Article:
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Cook County Jail’s History

The beginnings

Cook County was established by the Illinois State Legislature in 1831. Chicago, an unincorporated settlement with fewer than 60 residents, held the county seat. The first county jail and courthouse was a small wooden stockade built in 1835, outgrown 15 years later.

The county built a larger court and jail on Hubbard Street for offenders awaiting trial for serious crimes; once sentenced, convicts were transported to the state prison.

Offenders arrested in Chicago for less serious crimes were detained for days or a couple weeks at the city “Bridewell,” at Polk and Wells.

The city’s population rises, and so does crime

In 1871, the “Bridewell” was moved to 26th and California and named the Chicago House of Corrections, housing an average of 419 individuals in custody daily. Until the early 20th Century, individuals in custody as young as 7 years old were held with the general population; only female offenders were housed in isolation.

Overwhelmed with a continually overcrowding population, the Hubbard Street court and jail was renovated and expanded on a small scale. In the roaring ‘20s, the jail was housing almost twice its capacity at 1200 individuals in custody, and a courtroom shortage caused a back-log in cases.

Although reluctant to move the county court and jail away from downtown Chicago, the county began developing next to the Chicago House of Corrections. The facilities had a combined daily population of approximately 3,200 individuals in custody, which was then believed to be the largest concentration of individuals in custody in the free world.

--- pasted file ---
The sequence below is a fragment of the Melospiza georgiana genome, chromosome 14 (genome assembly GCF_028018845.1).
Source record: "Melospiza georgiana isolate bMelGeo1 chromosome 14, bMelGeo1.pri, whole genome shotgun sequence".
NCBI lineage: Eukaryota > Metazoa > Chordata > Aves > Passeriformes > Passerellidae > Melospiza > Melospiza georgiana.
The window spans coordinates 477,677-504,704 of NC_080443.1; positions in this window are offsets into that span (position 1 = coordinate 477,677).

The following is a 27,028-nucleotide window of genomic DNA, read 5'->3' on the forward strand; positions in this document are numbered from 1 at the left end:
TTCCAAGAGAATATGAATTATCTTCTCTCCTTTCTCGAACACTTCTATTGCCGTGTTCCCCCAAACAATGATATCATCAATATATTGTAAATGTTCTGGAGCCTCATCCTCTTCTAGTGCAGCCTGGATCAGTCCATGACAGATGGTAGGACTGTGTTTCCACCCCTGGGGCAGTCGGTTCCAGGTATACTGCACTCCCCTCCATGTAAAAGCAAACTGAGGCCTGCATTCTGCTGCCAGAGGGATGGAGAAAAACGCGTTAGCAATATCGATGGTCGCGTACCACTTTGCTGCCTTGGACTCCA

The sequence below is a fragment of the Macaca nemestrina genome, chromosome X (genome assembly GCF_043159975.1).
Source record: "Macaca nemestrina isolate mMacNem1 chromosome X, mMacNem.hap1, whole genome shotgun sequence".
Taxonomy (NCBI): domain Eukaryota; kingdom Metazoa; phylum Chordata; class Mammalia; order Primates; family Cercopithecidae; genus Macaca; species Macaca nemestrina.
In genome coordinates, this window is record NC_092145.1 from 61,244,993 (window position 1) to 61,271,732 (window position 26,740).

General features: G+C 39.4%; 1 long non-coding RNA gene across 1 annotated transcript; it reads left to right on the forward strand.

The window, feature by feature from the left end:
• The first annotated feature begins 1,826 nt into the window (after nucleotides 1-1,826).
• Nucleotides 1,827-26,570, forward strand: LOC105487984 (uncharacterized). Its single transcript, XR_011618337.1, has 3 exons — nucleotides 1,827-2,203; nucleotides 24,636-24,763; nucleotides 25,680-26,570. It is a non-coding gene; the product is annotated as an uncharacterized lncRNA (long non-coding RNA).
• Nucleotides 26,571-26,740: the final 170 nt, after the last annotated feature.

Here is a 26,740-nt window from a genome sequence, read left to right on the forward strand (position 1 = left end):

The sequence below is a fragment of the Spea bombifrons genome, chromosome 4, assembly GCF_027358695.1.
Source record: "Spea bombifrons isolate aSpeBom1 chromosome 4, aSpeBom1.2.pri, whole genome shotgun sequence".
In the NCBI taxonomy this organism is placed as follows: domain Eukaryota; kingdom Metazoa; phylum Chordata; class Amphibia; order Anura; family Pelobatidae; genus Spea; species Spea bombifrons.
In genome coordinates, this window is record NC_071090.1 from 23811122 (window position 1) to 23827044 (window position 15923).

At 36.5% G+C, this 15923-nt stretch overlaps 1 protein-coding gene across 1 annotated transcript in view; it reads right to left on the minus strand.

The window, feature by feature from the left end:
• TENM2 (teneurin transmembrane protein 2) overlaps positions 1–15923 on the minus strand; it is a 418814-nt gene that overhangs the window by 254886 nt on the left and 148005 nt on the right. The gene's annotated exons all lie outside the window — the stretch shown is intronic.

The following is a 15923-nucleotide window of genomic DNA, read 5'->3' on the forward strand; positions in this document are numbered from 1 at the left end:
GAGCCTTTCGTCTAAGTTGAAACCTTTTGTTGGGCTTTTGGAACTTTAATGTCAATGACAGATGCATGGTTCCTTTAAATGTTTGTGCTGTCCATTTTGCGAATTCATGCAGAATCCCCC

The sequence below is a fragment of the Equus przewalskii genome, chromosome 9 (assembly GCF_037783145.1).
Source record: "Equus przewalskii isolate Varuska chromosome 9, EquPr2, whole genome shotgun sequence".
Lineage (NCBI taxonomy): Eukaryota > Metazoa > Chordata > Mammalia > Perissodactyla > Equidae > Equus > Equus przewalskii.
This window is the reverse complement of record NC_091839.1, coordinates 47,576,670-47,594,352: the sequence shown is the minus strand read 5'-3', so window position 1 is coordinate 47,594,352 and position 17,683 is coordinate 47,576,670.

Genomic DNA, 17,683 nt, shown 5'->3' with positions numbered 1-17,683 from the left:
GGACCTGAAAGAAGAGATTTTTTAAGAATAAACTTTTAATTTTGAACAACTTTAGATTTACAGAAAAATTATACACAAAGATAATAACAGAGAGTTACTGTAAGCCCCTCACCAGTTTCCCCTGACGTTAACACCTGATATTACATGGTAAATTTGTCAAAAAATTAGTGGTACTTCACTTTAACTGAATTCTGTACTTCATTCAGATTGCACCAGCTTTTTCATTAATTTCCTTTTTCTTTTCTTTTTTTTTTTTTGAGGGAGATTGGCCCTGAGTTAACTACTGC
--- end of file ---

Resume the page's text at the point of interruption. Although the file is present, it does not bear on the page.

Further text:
A single-site jail merges

Population control was short-lived, and in the mid ‘50s the jail would oftentimes double its capacity at 2,400 individuals in custody daily. The jail administration struggled to accommodate individuals in custody that would have served time in the penitentiary but were now being county sentenced.

The responsibility of housing death row convicts sentenced was shifted from the state to the county, which only added responsibilities and complications to jail management. The demographics further exacerbated the issue, going from 7% county sentenced individuals in custody in 1929 to 60% county sentenced individuals in custody in 1954, some serving up to 5 year terms.

Deteriorating conditions called for criminal justice reform, and state legislature voted to merge the county and city jails into one correctional authority. After over 40 years of functioning independently, the Department of Corrections combined staff and individuals in custody into one streamlined entity.

Spurred by a series of federal court orders and overcrowding, the CCDOC continued expanding the jail’s housing capacity.

Promising horizons

Sheriff Thomas J. Dart sponsored legislation such as the Rocket Docket, advocated for a cashless bond system and promoted electronic monitoring for non-violent offenders. Over the past decade, the total on-site individual in custody population went from near capacity to approximately 7,500 individuals. With less individuals in custody to house, Division 5 is no longer an individual in custody housing unit, Divisions 3 and 17 were demolished, and Division 1, the “Bridewell” previously belonging to Chicago, has been decommissioned.

After more than 40 years of operating under the Department of Justice’s oversight, the Cook County Department of Corrections underwent a systematic overhaul and in 2017 was ruled in compliance with a federal consent decree.